What made Siardus especially a saint was his love for the poor and the small. Hospitality and generosity were certainly not empty words for him. He did charity most when he was on a journey: he took a good supply of bread and other provisions with him, which he then distributed to the poor and needy along the way. It is therefore this facet of Siardus’s holy life that most influenced iconography. After all, we regularly see him depicted with a (basket) of bread in his hands or in his lap. Sick people who came knocking at the monastery gate could also come to him and were often cared for by him with his own hands. All this earned him the nickname “Father of the poor”.

Of course, miraculous events have also been attributed to Siardus, as to any saint. They are described in scents and colors in the hagiographies about Siardus. It is because of these miracles that Siardus is invoked for eye diseases and cattle diseases. Pregnant women ask for his help for a smooth delivery and young mothers pray for his protection. An old Flemish song sings it like this:

Through his assistance people often get
Aldaer genesingh van sijn sieckt and quael.
The devil flees from his forecast,
That mother who cares after him in her birth,
That is redeemed, And all those who queen
Geraecken hasten to a better path because of him.

In the eleventh and twelfth centuries the Frisian people must have been rather rough and short-tempered. A people with a stubborn and irascible character. Often it was head to head. Often there was bloody contention or disagreement. Siardus is therefore told how he was able to reconcile the most hostile. Hearts hardened by hatred and envy he knew how to make love again by his gentleness, an appropriate word or some gesture. During his lifetime he is said to have been nicknamed the Mighty Peacekeeper.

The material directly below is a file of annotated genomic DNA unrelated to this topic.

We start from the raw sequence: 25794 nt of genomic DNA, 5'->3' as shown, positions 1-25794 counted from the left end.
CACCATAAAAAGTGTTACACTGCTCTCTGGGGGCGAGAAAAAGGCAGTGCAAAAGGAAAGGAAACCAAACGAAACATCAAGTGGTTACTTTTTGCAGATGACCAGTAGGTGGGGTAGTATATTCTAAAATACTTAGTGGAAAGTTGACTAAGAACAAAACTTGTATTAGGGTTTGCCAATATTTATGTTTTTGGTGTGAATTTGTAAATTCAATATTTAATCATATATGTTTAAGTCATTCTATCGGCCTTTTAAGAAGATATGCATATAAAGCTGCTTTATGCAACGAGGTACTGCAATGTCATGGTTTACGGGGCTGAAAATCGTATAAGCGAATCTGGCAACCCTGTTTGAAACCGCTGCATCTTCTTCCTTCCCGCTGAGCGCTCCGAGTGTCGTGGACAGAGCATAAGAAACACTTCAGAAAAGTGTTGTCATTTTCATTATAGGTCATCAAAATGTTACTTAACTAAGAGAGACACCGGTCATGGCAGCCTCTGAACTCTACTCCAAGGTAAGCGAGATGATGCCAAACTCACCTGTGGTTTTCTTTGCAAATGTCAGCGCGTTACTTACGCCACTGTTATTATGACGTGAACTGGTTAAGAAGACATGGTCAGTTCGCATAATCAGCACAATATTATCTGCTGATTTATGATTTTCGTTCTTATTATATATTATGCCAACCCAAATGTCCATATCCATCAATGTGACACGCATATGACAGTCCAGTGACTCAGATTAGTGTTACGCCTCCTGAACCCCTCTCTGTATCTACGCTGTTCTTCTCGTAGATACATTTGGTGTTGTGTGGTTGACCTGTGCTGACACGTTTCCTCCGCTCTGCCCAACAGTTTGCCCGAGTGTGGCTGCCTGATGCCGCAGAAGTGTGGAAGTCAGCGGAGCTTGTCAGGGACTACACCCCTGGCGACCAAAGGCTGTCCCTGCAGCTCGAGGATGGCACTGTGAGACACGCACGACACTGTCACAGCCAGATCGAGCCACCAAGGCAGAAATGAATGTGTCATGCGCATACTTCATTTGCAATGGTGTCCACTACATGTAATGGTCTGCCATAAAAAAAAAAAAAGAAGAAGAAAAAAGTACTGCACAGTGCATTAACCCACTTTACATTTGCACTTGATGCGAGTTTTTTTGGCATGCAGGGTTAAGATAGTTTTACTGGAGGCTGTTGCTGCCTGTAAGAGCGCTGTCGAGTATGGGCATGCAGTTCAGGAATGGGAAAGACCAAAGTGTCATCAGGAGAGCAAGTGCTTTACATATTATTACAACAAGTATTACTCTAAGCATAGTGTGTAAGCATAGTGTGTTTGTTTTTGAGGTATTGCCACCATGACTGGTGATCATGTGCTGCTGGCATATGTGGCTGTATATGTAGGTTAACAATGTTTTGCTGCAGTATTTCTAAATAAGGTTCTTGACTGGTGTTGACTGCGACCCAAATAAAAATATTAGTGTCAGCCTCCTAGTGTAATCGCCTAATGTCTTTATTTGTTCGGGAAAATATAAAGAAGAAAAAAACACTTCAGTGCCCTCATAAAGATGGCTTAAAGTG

His attention to the concrete poor and his real participation in ordinary life did not absorb all of Siardus’ time and attention. He also proved to be an excellent manager of his abbey and community. Under his abbacy, for example, the further expansion of the abbey progressed with giant leaps. He acquired extensive estates, whether or not by donation. After all, Siardus had become a valued and respected man in Friesland. The many people who had become his friends over the years must have contributed to the raising of the necessary funds. On one of those estates, in Bakkaveen near Drenthe, he founded the new community of Mariënhof. At first it was no more than a grangia, a courtyard inhabited by a few lay brothers and priests. But later this small community would grow further and in the further course of time also produce its saint: St. Dodo.

Nademael de Heylighen Father Augustine says that he cannot die properly and that he may well have lived and that death is the echo of life; soo and there is no doubt that the Salighen Father Siardus has had a heyligh ende gheluckich eynde. Indeed, Siardus died as he lived, on November 13, 1230.

Throughout the story of many miracles in which he was close to people, Siardus is invoked for eye diseases, cattle diseases, for a prosperous birth, for protection of young mothers and children. Also in reconciliation and peace Siardus made a name for himself.